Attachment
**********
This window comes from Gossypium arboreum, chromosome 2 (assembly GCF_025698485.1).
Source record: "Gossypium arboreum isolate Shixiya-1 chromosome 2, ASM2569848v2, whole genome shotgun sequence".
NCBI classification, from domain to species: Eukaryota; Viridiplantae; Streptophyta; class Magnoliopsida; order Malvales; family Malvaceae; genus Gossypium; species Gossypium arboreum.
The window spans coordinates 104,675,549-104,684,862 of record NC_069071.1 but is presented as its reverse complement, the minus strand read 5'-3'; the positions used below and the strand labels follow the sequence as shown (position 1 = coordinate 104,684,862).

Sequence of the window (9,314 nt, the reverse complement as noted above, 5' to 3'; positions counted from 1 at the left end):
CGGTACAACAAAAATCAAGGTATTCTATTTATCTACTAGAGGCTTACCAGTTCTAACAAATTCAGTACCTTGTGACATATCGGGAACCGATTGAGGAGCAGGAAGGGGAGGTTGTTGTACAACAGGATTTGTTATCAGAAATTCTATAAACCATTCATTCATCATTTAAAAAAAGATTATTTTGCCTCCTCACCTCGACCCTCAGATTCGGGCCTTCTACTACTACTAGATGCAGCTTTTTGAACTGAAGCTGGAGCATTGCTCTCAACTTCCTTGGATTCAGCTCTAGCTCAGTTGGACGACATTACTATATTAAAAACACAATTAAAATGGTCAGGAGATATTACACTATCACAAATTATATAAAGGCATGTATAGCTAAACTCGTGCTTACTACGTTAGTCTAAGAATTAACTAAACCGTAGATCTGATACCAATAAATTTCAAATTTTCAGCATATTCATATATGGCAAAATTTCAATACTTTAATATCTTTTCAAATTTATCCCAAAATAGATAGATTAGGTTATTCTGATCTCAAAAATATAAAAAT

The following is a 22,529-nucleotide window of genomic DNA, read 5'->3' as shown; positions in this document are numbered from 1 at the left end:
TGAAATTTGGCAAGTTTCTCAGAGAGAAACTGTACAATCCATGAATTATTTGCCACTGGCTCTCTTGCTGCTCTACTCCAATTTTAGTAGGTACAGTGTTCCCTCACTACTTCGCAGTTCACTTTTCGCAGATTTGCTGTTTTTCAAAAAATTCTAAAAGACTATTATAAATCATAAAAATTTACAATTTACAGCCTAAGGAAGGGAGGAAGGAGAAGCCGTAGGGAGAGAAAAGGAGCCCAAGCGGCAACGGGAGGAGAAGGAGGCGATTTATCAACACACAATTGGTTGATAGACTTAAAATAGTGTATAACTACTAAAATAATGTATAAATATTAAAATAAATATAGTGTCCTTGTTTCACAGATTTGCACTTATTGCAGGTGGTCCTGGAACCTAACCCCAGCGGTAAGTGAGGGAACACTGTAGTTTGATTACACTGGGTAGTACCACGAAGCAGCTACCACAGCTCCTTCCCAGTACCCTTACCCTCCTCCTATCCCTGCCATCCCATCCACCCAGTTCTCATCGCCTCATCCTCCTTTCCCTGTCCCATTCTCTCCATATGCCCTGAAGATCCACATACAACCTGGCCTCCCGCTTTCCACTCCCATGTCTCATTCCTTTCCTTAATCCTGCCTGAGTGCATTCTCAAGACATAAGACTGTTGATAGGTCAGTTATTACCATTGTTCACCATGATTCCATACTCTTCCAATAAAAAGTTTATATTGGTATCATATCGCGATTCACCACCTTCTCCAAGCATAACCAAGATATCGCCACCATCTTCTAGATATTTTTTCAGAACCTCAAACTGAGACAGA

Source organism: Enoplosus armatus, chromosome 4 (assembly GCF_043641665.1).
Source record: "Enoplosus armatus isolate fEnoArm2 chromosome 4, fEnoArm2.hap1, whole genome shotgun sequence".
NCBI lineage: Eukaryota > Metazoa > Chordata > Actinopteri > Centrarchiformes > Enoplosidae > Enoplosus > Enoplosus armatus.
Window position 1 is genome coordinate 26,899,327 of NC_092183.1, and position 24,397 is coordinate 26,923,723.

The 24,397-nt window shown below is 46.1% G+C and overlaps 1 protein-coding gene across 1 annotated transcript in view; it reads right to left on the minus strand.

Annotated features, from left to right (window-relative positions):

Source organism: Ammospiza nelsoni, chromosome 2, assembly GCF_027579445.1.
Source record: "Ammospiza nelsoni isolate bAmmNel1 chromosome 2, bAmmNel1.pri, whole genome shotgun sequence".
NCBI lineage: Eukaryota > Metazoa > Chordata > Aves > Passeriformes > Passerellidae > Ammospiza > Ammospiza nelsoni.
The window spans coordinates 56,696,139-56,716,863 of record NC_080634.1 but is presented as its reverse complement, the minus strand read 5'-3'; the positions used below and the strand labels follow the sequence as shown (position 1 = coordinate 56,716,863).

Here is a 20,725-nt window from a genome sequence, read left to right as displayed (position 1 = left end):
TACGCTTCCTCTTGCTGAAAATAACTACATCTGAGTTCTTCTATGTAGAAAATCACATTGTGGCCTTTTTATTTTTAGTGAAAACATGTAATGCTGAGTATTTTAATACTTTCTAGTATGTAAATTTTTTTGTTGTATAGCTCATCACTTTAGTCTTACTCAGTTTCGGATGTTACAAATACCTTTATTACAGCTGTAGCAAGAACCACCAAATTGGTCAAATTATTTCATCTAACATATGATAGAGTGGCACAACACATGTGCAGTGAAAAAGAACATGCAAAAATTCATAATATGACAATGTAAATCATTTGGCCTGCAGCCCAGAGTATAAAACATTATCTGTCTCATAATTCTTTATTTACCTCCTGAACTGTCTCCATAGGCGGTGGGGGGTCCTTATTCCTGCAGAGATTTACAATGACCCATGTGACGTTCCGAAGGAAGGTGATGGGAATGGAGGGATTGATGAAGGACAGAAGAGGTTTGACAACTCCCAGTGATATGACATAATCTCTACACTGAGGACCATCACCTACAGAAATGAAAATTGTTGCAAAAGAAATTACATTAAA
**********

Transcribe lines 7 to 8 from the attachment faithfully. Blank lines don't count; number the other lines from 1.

The following is a 22,529-nucleotide window of genomic DNA, read 5'->3' as shown; positions in this document are numbered from 1 at the left end:
TGAAATTTGGCAAGTTTCTCAGAGAGAAACTGTACAATCCATGAATTATTTGCCACTGGCTCTCTTGCTGCTCTACTCCAATTTTAGTAGGTACAGTGTTCCCTCACTACTTCGCAGTTCACTTTTCGCAGATTTGCTGTTTTTCAAAAAATTCTAAAAGACTATTATAAATCATAAAAATTTACAATTTACAGCCTAAGGAAGGGAGGAAGGAGAAGCCGTAGGGAGAGAAAAGGAGCCCAAGCGGCAACGGGAGGAGAAGGAGGCGATTTATCAACACACAATTGGTTGATAGACTTAAAATAGTGTATAACTACTAAAATAATGTATAAATATTAAAATAAATATAGTGTCCTTGTTTCACAGATTTGCACTTATTGCAGGTGGTCCTGGAACCTAACCCCAGCGGTAAGTGAGGGAACACTGTAGTTTGATTACACTGGGTAGTACCACGAAGCAGCTACCACAGCTCCTTCCCAGTACCCTTACCCTCCTCCTATCCCTGCCATCCCATCCACCCAGTTCTCATCGCCTCATCCTCCTTTCCCTGTCCCATTCTCTCCATATGCCCTGAAGATCCACATACAACCTGGCCTCCCGCTTTCCACTCCCATGTCTCATTCCTTTCCTTAATCCTGCCTGAGTGCATTCTCAAGACATAAGACTGTTGATAGGTCAGTTATTACCATTGTTCACCATGATTCCATACTCTTCCAATAAAAAGTTTATATTGGTATCATATCGCGATTCACCACCTTCTCCAAGCATAACCAAGATATCGCCACCATCTTCTAGATATTTTTTCAGAACCTCAAACTGAGACAGA